Top 10 Common Pet Toxins
Every year the ASPCA compiles a list of the top substances toxic to pets from the previous year. In 2010, the ASPCA Animal Poison Control Center (APCC) in Urbana, IL, fielded more than 167,000 phone calls about pets exposed to poisonous substances. Here is the list of top toxins:
1. Human Medications
Human medications topped the list of pet toxins for 2010. A quarter of the center’s calls were about medications ingested by pets. The most common ones were over-the-counter medications such as ibuprofen and acetaminophen, as well as antidepressants and ADHD medications.
If you have unused medication, though, do not flush it down the toilet! Much of our water supply is tainted with pollution from medication. Instead, find out how to properly dispose of medicine in a way safe to pets, wildlife, and the environment.
Around 20 percent of the calls to the APCC were for concerns about insecticides; including those used for fleas and ticks as well as those used around the house. Believe it or not, the most serious poisonings occur when products not labeled for use on cats are used on them.
For more, see Safe Flea Repellents for Cats
If you use them, be sure to use rat or mice poison only in a place where your pets can not access them. These baits are generally grain based and created to be attractive vermin, but cats and dogs like them too. Some rodenticides can cause seizures, internal bleeding or kidney failure.
Best bet: Use a Humane Mousetrap.
4. Human Food
Who hasn’t shared some nibbles with their pet? While some snacks may be okay, others are clearly off-limits. Xylitol, grapes, raisins, onions and garlic are commonly eaten by pets–not good. Grapes and raisins can cause kidney failure in dogs, while onions and garlic can cause anemia if enough is ingested. Xylitol, a sugar alcohol used to sweeten sugar free gums and mints, can cause low blood sugar and liver failure in dogs.
See the surprising list: Top 10 Foods Poisonous to Pets
5. Veterinary Medications
Like children’s medications, many medications made for our pets are flavored for ease of giving. Unfortunately, that means that animals may ingest the entire bottle of medication if they find it tasty. Common chewable medications include arthritis and incontinence medications. Contact your veterinarian if your pet ingests more than his proper dose of medication.
For more, see Care For Your Pet the Green Way.
Chocolate can be very toxic to dogs. Unsweetened baking chocolate is the most dangerous of all chocolates, since it contains almost 10 times the amount of theobromine and caffeine as milk chocolate. Just one ounce (1 square) of unsweetened baking chocolate can kill a 10-pound dog (figure about ¼ ounce for every 2.2 pounds as a fatal dose). Baker’s chocolate contains 390 milligrams of theobromine per ounce. Semisweet chocolate is the next most serious threat, containing 150 milligrams of theobromine per ounce. One ounce of this type of chocolate can kill a 3-pound dog. Milk chocolate contains 44 milligrams of theobromine per ounce.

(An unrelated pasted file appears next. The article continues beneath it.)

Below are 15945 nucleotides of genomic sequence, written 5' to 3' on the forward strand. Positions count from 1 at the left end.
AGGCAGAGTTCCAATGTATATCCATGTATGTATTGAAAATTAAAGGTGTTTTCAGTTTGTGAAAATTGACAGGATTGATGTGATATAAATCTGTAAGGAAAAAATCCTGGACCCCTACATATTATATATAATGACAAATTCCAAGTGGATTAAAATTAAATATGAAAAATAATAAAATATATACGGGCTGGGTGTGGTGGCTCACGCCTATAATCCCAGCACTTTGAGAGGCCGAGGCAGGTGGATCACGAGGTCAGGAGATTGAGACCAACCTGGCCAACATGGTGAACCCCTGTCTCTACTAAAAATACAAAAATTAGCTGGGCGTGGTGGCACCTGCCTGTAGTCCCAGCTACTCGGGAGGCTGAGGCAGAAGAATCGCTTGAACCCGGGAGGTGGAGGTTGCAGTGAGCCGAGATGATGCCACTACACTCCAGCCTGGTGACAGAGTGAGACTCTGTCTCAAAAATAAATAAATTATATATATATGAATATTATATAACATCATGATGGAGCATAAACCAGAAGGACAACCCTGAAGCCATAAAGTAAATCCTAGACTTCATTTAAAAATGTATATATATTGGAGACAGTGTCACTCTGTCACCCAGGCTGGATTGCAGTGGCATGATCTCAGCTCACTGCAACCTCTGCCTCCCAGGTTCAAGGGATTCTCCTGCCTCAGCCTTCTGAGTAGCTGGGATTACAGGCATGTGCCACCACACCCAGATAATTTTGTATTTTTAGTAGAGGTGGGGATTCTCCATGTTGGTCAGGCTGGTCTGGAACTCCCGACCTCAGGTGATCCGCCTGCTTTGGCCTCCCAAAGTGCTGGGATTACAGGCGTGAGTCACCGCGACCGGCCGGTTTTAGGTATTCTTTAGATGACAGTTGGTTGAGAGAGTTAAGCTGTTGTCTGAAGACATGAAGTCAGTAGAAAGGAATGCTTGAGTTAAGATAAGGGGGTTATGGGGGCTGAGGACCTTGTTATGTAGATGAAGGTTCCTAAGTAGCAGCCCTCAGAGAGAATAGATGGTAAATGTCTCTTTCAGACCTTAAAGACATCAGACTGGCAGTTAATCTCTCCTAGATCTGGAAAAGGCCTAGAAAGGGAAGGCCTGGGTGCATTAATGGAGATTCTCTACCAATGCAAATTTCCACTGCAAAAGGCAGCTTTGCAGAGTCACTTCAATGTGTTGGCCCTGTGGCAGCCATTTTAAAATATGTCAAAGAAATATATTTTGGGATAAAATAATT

Read more all about symptoms and other tips having to do with chocolate in Dog Chocolate Danger.
7. Household Toxins
Harsh cleaning supplies like bleach, acids, alkalis and other detergents, can cause corrosive injury to the mouth and stomach, as can other items such as batteries and air fresheners.
To get toxic cleaning products out of your house and away from your pets, learn about these 5 Basics for Non-Toxic Cleaning.
For decades, poinsettias have been thought to be poisonous to pets, while in truth, they’re not. However, there are a number of surprising plants, both indoor and outdoor varieties, that can be quite toxic if ingested by our pets. Lilies can cause life-threatening kidney failure in cats, while sago palms can cause liver failure in dogs and cats.
Keep indoor plants and flower arrangements out of reach to pets. Outside plants are harder. You can add bran flakes to your dog’s food to boost fiber which should quell cravings for vegetation.
For a list of top plants to avoid, see 24 Common Plants Poisonous to Pets.
Lawn and garden chemicals include some of the most hazardous products in the home. Products that you use to kill insects, weeds, and fungal diseases may also be toxic to children, pets, birds, fish, and beneficial insects such as bees and ladybugs. Many herbicides have a salty taste that pets take a liking to. Always follow label directions and keep pets off treated areas until they are dry.
Better yet, try some non-toxic alternatives that are surprisingly effective: 11 Ways to Control Weeds Without Chemicals
10. Outdoor Toxins
Antifreeze, fertilizers and ice melts are all substances that animals can find outdoors. Antifreeze (ethylene glycol) has a sweet taste that attracts pets. Even in small amounts, antifreeze is lethal to all animals, but dog are probably most susceptible because of their tendency to taste everything. Even a tablespoon of the liquid can be toxic or fatal to a small dog, depending of the size of the animal and the concentration of the product.
Cats are less likely to lap up unknown liquids, but they can walk through puddles of antifreeze on the floor, and then lick the chemical off the fur or feet. Even a teaspoon can be fatal to a cat. Keep these items in securely locked sheds or on high shelves where pets cannot get to them!
For symptoms and advice on antifreeze poisoning, see Pets and the Dangers of Antifreeze.
If you have any reason to suspect your pet has ingested something toxic, contact your veterinarian or the Animal Poison Control Center’s 24-hour hotline at (888) 426-4435.
Original article can be found here: http://www.care2.com/greenliving/top-10-common-pet-toxins.html?page=7